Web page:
Oliver Hirschbiegel's Downfall felt like part of a nation's attempt at understanding its shameful history; Oliver Hirschbiegel's 13 Minutes feels like an attempt at understanding one man, from filmmakers who already seem to think they do. The process of rendering extraordinary moments in history as banal accounts of contrived histrionics and faux nobility is one well covered in cinema, a tradition that informs 13 Minutes down to the slightest stylistic detail. It's not merely a humdrum film, it actually makes its remarkable true story seem humdrum too. Christian Friedel plays Georg Elser, a man who singlehandedly concocted a plan and created a bomb that very nearly killed Hitler mere weeks into WWII, and who was then incarcerated in Dachau until the end of the war, when he was shot dead just days before the camp was liberated... but that's not important. What's important is that he's a sensitive, charming, intelligent, honorable, non-violent, self-righteous, sexually-irresistible, morally-infallible genius! Women fawn over him, the Nazis respond to his pompous animosity with patience and reverence, and history shines upon him as one of the great human beings of all time. Hooray! 13 Minutes offers a few tantalising hints - intriguing suggestions of where its historical inquiry may lead - about a deeper, richer purpose to its pretentiousness: a potential rumination on the endurance of ideas and independent thought. These hints are few, though, and that inquiry never truly materialises - this screenplay already knows it has all its own answers, and is so eager to prove it that it gives its own game away in the first ten minutes, which are its strongest by a clear margin. Humdrum, hokey and an almighty missed opportunity.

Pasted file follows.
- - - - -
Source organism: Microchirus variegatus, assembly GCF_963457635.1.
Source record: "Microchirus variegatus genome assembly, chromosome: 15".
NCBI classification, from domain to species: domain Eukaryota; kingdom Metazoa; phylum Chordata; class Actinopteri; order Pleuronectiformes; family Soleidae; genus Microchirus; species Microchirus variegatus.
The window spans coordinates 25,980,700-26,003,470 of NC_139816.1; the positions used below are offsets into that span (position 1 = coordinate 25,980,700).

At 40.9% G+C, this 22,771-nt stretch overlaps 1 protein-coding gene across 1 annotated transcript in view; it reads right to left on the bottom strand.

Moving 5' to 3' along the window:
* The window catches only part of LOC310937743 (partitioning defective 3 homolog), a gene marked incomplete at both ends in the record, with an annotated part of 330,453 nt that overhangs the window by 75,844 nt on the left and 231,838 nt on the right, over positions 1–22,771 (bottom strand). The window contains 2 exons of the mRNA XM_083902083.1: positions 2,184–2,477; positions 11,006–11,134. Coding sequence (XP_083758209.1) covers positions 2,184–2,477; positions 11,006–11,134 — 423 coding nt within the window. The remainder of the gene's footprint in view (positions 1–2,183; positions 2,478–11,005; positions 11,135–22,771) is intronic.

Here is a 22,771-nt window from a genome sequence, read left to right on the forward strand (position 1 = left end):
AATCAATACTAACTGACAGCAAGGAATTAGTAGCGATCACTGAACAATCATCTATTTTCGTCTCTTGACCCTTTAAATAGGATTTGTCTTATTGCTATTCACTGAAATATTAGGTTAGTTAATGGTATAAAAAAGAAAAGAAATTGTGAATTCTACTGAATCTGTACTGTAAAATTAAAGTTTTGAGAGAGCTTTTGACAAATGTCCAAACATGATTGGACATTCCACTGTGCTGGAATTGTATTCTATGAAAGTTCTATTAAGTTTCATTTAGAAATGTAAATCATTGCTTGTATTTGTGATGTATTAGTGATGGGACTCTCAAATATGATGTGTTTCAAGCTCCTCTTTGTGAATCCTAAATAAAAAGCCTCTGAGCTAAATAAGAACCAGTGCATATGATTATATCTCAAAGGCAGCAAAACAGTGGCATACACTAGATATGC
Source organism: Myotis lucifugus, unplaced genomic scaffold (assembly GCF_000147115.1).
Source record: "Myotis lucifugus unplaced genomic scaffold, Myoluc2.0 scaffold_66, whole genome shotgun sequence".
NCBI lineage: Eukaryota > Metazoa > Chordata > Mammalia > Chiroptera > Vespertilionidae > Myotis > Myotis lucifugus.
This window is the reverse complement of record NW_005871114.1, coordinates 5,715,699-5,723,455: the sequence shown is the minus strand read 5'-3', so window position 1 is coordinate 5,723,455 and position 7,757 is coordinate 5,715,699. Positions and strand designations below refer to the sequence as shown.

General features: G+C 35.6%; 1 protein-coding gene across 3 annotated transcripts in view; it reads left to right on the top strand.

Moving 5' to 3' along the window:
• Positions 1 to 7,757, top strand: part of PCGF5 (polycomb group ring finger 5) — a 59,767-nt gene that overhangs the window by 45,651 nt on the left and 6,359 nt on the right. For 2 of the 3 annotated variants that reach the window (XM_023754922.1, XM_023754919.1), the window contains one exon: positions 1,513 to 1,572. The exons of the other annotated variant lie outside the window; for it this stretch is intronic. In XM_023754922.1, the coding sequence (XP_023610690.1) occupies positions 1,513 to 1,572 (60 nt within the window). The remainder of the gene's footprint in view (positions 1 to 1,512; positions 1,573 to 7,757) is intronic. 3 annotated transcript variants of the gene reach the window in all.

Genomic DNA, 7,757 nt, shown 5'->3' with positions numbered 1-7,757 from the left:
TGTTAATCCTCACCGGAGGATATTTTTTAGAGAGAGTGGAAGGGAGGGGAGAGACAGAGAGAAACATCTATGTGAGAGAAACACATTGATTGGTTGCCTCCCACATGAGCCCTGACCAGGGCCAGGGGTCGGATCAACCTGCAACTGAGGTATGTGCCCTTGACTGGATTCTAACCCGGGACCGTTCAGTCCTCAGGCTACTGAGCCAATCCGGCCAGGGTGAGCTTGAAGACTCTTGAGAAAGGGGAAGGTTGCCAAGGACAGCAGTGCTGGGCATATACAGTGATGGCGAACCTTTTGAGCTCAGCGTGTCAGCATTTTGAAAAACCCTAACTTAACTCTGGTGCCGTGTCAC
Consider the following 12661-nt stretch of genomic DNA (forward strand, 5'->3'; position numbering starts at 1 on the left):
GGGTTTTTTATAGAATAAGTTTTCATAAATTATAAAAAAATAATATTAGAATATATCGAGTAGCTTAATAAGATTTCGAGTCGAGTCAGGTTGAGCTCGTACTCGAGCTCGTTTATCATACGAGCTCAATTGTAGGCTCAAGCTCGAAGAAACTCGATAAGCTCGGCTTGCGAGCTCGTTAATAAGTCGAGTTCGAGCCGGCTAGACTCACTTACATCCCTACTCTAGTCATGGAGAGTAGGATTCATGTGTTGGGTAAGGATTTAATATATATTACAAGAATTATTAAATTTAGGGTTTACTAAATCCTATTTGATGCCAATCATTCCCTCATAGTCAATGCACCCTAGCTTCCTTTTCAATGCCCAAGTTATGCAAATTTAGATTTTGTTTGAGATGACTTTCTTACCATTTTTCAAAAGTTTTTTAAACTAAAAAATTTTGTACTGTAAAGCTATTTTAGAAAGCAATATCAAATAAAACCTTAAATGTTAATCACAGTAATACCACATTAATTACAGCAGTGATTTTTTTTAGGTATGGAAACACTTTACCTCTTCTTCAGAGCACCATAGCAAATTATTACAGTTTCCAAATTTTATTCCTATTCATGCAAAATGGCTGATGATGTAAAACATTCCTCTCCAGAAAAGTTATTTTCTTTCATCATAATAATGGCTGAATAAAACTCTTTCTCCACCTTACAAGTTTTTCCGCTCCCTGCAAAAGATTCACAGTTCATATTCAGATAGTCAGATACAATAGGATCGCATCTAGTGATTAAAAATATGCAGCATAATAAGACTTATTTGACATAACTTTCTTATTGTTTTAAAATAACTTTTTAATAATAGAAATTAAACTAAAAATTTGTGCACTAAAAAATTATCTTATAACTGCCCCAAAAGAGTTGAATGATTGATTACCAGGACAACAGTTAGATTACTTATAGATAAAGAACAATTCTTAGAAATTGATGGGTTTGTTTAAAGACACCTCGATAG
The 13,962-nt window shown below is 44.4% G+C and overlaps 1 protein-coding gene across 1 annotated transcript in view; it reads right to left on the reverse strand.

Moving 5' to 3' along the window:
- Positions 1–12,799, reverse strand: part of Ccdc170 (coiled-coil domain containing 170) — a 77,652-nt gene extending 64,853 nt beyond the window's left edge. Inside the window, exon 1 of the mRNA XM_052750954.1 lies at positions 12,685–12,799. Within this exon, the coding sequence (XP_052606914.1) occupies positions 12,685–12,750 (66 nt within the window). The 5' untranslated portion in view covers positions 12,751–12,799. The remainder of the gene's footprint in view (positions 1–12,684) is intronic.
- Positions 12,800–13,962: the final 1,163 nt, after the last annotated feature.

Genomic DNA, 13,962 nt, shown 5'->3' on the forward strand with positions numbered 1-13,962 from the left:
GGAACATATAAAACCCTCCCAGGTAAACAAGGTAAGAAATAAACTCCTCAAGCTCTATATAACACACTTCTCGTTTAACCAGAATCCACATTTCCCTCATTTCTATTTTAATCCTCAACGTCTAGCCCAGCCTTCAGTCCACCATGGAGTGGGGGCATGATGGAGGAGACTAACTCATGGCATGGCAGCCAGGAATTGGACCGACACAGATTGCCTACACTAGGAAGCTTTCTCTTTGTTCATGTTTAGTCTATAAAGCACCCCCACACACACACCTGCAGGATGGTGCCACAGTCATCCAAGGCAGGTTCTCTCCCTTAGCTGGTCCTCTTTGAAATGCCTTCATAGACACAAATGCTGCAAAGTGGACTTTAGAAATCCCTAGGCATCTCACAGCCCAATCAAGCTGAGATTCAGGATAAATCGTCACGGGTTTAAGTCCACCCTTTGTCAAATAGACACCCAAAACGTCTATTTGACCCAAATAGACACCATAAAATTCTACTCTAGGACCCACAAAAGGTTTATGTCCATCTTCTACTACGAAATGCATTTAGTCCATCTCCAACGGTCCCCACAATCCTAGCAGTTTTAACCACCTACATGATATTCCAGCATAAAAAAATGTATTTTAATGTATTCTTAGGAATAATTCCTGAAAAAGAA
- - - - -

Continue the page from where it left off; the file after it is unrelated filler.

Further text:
Wednesday, 19 August 2015


Robert Eggers' debut film as director has received better reviews out of Sundance than most directors achieve at any point in their careers. The film won Eggers the Best Director award at the festival. The Witch has only festival releases currently on the slate, but no doubt A24 will mount a typically effective marketing campaign in the US when they take it to theatres.


A deftly constructed coming-of-age tale, not least in that it never identifies itself as such until its central character has reached such a level of maturity. It's a moment of uncertainty in narrative terms, yet resolve and resolution in character terms: a decision is reached, not to act but to think, to engender one's own agency of thought, acquired via interaction with other people and with testing circumstances. The figures in Theeb bear scant backstories, as Theeb himself will too; the film explicates what it takes to become such a figure, and the challenges of adapting to an ever-adapting world as a vulnerable child. The child becomes an adult in a moment that initially strikes the audience as contrived - adjust your expectations, viewers, as Theeb contains several such moments, and your reaction to them ought not to be based on how you feel this film's plot should progress, but on your appreciation of what has come before and what is yet to come within this plot. Theeb learns even as we don't, observes and accumulates knowledge and skills; the film tests Theeb, and thus documents his transition from bystander by necessity to instigator within his own life. Theeb is shot and scored perceptively, with situations and surroundings ostensibly minimised, yet presented as inherently influential - location is as important here, if not more so, than Theeb's companions in defining how he acts, how he reacts and whom he becomes. That is to say that you won't notice how Naji Abu Nowar does it, but he definitely does it alright. A surprising film, though unsurprisingly good.